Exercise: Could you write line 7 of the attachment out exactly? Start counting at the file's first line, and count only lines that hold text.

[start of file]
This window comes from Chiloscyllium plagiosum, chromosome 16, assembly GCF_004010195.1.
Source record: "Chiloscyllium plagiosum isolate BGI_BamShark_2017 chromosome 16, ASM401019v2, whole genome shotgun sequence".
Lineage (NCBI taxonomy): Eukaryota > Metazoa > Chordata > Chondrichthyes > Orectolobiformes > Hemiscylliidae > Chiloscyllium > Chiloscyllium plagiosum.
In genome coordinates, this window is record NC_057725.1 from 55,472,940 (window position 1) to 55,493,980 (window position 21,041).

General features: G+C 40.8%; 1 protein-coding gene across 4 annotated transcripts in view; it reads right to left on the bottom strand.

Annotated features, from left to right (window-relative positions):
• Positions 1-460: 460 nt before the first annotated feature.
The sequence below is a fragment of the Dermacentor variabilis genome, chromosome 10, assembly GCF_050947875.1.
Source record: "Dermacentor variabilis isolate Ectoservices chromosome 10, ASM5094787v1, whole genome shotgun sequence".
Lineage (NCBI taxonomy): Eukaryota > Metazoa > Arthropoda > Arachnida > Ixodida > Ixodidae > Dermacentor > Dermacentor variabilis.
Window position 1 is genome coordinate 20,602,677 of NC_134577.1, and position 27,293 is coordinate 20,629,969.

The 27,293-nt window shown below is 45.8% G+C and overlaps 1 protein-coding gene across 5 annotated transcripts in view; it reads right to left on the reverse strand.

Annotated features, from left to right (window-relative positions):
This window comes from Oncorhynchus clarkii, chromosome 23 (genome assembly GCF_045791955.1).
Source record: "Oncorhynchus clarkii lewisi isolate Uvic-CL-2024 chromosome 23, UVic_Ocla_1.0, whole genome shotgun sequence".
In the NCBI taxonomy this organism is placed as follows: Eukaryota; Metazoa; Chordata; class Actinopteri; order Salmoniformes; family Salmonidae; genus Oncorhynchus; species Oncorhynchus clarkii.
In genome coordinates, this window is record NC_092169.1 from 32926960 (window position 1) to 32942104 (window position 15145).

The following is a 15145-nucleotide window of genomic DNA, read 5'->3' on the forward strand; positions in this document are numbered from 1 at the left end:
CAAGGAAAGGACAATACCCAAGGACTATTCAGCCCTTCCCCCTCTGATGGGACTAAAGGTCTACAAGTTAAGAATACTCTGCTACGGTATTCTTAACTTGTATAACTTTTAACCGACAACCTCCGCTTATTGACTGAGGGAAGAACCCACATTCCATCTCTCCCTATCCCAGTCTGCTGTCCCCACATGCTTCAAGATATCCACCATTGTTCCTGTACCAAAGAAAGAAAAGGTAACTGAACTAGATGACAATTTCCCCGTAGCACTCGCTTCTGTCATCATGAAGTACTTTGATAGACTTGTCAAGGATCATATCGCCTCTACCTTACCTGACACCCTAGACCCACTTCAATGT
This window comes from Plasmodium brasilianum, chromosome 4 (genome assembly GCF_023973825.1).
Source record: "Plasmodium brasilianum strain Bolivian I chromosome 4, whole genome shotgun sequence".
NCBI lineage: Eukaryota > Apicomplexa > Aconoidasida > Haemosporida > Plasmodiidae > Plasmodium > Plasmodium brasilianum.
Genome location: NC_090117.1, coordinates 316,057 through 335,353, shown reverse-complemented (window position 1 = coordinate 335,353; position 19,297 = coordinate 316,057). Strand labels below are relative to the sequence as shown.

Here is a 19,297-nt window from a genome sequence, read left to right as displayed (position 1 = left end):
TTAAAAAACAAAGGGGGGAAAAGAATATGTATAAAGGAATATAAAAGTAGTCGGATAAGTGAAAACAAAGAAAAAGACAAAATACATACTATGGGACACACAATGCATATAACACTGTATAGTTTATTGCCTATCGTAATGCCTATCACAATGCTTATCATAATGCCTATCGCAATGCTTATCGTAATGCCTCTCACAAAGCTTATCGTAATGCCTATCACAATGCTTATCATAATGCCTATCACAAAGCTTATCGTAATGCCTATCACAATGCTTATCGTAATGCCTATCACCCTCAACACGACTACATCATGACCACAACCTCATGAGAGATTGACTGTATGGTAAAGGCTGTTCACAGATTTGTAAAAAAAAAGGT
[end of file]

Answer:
• Positions 1-460: 460 nt before the first annotated feature.